In the Senate, she continued the hard work—even Republicans agreed. She could have been President, and maybe would have, except for the once-in-a-generation talent of Barack Obama.  I always thought it was interesting that she agreed to be Secretary of State.  While six former Presidents (Jefferson, Madison, Monroe, John Quincy Adams, Van Buren and Buchannan) had the post prior to being President, it’s not been considered a stepping-stone to the Presidency by anyone in modern memory.  Perhaps she had an itch that couldn’t be scratched, or perhaps she made the same mistake William Seward made when he became Lincoln’s Secretary of State (and assumed he would run the government.) 

If her accession to Secretary of State was a curious one, I think the Hill-Mail controversy more bizarre, especially for someone so bright and so able. She couldn’t possibly have expected them to remain secret.  The number of people working day and night on Hillary-opposition research is probably enough to move the weekly unemployment data.  And, the Hillary-haters have the advantage of taxpayer subsidies as well—Trey Gowdy, who is heading up the 842nd Benghazi investigation, is already in denounce and demand mode.  That investigation (and others) will be sure to continue until…well, hope springs eternal, so why not the committees?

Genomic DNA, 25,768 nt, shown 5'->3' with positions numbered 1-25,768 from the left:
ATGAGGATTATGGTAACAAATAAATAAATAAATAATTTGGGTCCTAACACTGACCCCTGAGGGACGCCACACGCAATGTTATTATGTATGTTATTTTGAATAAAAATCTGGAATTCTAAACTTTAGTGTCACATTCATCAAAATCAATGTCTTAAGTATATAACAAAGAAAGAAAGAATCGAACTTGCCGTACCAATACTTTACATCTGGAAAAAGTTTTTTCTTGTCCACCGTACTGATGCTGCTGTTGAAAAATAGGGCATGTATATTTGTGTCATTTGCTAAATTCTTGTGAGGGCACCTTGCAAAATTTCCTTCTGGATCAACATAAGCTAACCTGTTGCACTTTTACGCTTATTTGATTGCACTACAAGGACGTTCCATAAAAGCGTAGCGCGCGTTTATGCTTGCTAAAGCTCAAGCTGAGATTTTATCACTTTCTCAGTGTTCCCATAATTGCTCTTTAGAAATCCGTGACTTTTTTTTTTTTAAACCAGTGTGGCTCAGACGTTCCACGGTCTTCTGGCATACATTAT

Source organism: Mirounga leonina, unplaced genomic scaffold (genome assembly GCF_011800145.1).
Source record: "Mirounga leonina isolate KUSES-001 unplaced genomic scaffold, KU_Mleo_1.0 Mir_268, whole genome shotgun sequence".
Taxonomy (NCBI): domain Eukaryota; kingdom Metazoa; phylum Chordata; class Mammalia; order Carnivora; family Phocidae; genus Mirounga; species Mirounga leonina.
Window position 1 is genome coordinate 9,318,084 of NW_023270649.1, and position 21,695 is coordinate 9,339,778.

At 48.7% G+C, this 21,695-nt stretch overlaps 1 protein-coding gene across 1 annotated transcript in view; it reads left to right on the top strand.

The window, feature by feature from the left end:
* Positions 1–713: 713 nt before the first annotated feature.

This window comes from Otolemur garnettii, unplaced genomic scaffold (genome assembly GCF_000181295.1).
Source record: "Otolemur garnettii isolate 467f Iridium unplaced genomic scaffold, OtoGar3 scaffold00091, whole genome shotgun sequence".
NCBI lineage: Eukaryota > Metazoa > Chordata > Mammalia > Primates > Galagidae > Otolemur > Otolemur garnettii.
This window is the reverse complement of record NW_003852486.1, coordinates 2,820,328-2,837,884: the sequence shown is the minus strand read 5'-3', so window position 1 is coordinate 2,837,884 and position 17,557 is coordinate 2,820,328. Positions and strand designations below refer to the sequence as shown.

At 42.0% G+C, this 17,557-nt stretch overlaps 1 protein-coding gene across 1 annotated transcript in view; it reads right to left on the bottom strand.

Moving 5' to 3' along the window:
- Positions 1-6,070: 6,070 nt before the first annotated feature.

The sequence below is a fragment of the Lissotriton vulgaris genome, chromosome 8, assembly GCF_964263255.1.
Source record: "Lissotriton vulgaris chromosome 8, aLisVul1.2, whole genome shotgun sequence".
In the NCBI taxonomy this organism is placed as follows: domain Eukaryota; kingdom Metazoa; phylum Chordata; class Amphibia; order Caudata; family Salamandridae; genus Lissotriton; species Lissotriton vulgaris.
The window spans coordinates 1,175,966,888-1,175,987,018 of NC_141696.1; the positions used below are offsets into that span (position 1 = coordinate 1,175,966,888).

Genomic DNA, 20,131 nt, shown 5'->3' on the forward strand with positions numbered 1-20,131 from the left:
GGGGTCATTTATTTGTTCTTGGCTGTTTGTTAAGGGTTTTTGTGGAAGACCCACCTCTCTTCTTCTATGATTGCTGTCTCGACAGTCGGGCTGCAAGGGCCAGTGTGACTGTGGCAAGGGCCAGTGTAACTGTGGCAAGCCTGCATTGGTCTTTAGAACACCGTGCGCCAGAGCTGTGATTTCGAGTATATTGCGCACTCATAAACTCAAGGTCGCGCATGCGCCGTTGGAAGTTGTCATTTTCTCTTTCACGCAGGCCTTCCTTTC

Yet, and I realize this is counterintuitive, I think this can be a serendipitous thing for the Democrats.  First, it’s inoculation, if Hillary is the candidate.  Emails aside, Gowdy and every other Republican in Congress with access to an unlimited checkbook and subpoena power were going to have at her the next couple of years anyway.  There is a point of diminishing returns on persistent partisanship, and having watched the GOP unbound when it comes to Mr. Obama, it wouldn’t surprise me if Hillary takes on a certain stature similar to Bill (“yes, he was a womanizer—that’s the best you can do?”)